One last thing before my Wall of Awesome

As many of your already know, today was our last day at our 8-week placements and so just like that, we’ve officially hit our “Wall of Awesome.” For my last day in middle school I knew I needed to gather some data on student comprehension of my most recent unit, evolution, but I also was reluctant to give a test on my final day. In order to work around this, I gave a mini- quiz/workshop that was open notes in order to assess student understanding of the major concepts in evolution. It was meant to be a quick assessment; five multiple choice with an “explain your choice” part attached and 10 short answer questions based upon a cladogram and a fossil diagram. Before I gave my students the workshop/exam, we did a set of practice questions that were similar to what the short answer were on the test to get them back in the mindset of evolution, since it had been three days since I last taught because of unrelated, uncontrollable conflicts.

The assessment itself, from a first glance, seemed to go well. It definitely took everyone longer than I had anticipated and so I found myself rushing to get my surveys done and thank-yous handed out. However, my students seem to be cladogram champs.

Overall, I am happy with my decision not to give a formal test but to give an assessment that looked very similar to their past workshops. The familiarity with the layout and expectations seemed to help everyone and the fact that I allowed them to use any and all notes (but no help from friends) seemed to lower the stakes so that it was a less stressful environment. That being said, there were some hurdles that I would need to think through more if I use this format in the future.; because this wasn’t formally labeled as a “test” I had a more challenging time keeping the room quiet so that everyone could work in the most beneficial environment. I believe this is because I encourage a lot of collaboration in workshop usually and so it was a tougher transition into a relatively short, silent workshop time. Additionally, I planned to give each class about half an hour to finish the workshop assessment and ended up giving very close to this amount of time. Because we started it halfway through the period instead of at the beginning there was no way for me to give students more time to totally finish it if they weren’t finished already. How would you go about remedying this without making in a more formal, higher stakes environment?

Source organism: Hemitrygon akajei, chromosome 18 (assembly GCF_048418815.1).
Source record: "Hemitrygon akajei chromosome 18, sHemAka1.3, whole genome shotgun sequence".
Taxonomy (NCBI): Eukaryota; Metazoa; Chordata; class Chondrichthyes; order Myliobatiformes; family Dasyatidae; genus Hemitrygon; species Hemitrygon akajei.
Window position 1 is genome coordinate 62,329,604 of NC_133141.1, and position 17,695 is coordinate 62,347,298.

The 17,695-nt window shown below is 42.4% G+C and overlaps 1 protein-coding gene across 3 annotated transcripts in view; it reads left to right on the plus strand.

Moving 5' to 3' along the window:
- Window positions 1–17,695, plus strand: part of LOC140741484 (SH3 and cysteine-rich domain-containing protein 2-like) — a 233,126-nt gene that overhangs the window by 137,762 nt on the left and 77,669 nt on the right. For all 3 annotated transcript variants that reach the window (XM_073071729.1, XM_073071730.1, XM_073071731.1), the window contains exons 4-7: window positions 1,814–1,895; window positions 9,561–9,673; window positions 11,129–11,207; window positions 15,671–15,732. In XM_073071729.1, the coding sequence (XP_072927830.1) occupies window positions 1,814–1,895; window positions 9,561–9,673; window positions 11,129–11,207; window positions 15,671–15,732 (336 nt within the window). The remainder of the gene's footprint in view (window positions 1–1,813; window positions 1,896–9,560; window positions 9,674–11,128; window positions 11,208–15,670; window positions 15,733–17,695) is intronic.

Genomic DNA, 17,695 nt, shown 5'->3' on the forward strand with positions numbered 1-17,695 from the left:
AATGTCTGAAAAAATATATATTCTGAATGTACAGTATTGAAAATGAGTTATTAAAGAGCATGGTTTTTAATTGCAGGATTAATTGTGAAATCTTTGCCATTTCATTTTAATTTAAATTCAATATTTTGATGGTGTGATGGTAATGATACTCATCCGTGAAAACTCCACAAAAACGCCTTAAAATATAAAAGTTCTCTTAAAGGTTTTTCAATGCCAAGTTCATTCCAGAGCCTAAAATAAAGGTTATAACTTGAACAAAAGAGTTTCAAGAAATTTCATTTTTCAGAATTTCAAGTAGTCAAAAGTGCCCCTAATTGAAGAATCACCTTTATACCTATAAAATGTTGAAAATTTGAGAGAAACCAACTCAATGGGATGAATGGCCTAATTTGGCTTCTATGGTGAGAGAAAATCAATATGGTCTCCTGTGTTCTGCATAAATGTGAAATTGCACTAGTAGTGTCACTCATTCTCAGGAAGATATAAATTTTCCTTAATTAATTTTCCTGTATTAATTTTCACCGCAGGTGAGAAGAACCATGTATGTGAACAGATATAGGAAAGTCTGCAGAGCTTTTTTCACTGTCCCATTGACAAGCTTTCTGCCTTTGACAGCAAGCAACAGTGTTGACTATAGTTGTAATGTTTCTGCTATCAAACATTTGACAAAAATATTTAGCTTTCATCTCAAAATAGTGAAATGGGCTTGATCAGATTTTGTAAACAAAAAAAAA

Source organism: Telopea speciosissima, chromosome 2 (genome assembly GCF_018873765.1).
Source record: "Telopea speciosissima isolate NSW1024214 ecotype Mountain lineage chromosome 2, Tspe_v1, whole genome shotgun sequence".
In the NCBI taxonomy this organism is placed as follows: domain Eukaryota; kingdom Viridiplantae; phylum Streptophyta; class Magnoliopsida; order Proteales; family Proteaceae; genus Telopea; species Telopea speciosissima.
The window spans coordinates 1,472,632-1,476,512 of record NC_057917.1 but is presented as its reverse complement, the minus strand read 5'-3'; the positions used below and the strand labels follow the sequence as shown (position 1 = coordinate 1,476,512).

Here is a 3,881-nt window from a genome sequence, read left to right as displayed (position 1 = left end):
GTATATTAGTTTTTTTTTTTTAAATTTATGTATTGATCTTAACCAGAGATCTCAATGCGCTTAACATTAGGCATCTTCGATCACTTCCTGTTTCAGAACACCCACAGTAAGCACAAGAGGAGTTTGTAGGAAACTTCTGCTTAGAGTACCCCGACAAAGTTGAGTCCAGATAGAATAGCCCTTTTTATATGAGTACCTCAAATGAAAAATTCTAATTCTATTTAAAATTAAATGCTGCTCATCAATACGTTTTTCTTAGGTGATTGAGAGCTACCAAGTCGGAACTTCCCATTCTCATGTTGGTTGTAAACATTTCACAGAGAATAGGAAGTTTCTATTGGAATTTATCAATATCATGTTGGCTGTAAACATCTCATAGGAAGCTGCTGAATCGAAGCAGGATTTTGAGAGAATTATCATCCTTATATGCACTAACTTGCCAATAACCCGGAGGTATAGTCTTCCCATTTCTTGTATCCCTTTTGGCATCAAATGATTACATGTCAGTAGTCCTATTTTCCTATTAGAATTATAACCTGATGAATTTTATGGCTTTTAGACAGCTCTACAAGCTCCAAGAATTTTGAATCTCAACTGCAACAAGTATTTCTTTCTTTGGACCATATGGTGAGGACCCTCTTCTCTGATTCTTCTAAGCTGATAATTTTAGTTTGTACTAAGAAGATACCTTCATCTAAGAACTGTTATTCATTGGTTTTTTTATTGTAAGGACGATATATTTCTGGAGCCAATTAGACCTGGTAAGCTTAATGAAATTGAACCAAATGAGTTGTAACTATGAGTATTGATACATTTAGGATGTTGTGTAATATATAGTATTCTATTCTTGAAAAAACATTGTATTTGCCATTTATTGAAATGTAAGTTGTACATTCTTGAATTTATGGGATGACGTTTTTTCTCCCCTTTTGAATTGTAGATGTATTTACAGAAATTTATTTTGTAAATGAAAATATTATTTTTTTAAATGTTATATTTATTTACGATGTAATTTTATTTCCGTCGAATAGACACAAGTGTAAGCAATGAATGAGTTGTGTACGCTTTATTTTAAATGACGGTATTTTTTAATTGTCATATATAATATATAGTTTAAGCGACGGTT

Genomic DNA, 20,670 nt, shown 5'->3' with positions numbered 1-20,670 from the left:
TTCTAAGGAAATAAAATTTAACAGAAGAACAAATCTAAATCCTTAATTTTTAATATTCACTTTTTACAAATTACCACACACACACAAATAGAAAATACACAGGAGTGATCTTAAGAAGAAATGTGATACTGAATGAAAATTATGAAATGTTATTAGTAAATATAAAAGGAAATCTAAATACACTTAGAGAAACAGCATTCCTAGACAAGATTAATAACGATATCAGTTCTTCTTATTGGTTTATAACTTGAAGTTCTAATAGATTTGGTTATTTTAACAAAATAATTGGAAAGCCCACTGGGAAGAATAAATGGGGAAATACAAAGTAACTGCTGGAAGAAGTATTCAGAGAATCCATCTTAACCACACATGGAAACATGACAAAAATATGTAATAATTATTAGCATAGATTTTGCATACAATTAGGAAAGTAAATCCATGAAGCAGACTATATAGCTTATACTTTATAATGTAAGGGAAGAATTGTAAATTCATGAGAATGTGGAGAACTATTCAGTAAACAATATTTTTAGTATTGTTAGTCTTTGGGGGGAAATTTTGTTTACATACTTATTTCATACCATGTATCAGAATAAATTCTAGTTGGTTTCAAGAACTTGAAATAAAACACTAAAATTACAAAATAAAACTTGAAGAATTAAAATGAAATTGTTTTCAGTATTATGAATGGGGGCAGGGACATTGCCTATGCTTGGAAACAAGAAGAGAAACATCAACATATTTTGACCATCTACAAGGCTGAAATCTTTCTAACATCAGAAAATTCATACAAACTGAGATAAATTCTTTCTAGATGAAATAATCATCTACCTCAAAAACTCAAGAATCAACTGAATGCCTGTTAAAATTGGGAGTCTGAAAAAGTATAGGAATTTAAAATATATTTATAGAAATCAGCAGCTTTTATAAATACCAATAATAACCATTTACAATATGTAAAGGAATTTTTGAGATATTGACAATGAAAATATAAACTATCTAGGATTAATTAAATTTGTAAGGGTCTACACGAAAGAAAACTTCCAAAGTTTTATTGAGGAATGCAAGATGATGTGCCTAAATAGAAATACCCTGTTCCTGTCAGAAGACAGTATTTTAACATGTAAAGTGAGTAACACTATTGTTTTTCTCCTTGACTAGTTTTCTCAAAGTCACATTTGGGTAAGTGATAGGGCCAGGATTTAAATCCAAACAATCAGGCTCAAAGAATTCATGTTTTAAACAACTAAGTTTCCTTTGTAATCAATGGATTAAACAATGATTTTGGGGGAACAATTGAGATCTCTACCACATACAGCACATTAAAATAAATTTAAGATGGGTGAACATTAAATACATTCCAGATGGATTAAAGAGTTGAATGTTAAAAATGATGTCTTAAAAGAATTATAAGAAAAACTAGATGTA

I found this to work well, but I definitely see the positive sides of traditional tests. How often is it reasonable to use more informal, low stakes assessments when they resemble workshops that are more collaborative? And if collaboration is encouraged how can individual understanding be assessed in a way that can inform me of specific needs rather than general misunderstandings? This experience did open up a lot of questions but it did show me a viable way to assess understandings in a lower stakes environment. Given the chance to try it again I think I would just need to make some tweaks to the layout and implementation so that it can stand up on its own as a true assessment without losing its “workshop-y” feel.

Leave a Reply

Your email address will not be published. Required fields are marked *